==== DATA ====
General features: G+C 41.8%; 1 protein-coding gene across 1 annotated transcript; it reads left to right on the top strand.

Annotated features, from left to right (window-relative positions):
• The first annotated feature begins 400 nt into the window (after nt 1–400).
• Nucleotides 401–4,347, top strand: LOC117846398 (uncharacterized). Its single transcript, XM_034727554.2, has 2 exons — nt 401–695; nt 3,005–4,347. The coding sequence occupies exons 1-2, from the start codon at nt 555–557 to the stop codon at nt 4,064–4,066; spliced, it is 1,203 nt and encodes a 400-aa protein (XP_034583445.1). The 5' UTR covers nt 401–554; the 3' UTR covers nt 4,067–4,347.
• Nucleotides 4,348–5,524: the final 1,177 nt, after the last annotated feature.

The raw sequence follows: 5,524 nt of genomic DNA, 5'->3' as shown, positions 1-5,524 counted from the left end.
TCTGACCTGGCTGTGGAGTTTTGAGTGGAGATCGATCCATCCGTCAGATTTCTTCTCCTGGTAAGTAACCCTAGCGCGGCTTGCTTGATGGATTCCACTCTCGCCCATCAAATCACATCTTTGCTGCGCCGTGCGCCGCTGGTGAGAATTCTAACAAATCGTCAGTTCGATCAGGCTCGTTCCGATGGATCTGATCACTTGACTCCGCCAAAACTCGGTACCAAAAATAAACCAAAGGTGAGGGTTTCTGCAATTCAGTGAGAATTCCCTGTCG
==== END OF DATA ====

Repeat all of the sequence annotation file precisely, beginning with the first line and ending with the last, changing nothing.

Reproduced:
General features: G+C 41.8%; 1 protein-coding gene across 1 annotated transcript; it reads left to right on the top strand.

Annotated features, from left to right (window-relative positions):
• The first annotated feature begins 400 nt into the window (after nt 1–400).
• Nucleotides 401–4,347, top strand: LOC117846398 (uncharacterized). Its single transcript, XM_034727554.2, has 2 exons — nt 401–695; nt 3,005–4,347. The coding sequence occupies exons 1-2, from the start codon at nt 555–557 to the stop codon at nt 4,064–4,066; spliced, it is 1,203 nt and encodes a 400-aa protein (XP_034583445.1). The 5' UTR covers nt 401–554; the 3' UTR covers nt 4,067–4,347.
• Nucleotides 4,348–5,524: the final 1,177 nt, after the last annotated feature.

The raw sequence follows: 5,524 nt of genomic DNA, 5'->3' as shown, positions 1-5,524 counted from the left end.
TCTGACCTGGCTGTGGAGTTTTGAGTGGAGATCGATCCATCCGTCAGATTTCTTCTCCTGGTAAGTAACCCTAGCGCGGCTTGCTTGATGGATTCCACTCTCGCCCATCAAATCACATCTTTGCTGCGCCGTGCGCCGCTGGTGAGAATTCTAACAAATCGTCAGTTCGATCAGGCTCGTTCCGATGGATCTGATCACTTGACTCCGCCAAAACTCGGTACCAAAAATAAACCAAAGGTGAGGGTTTCTGCAATTCAGTGAGAATTCCCTGTCG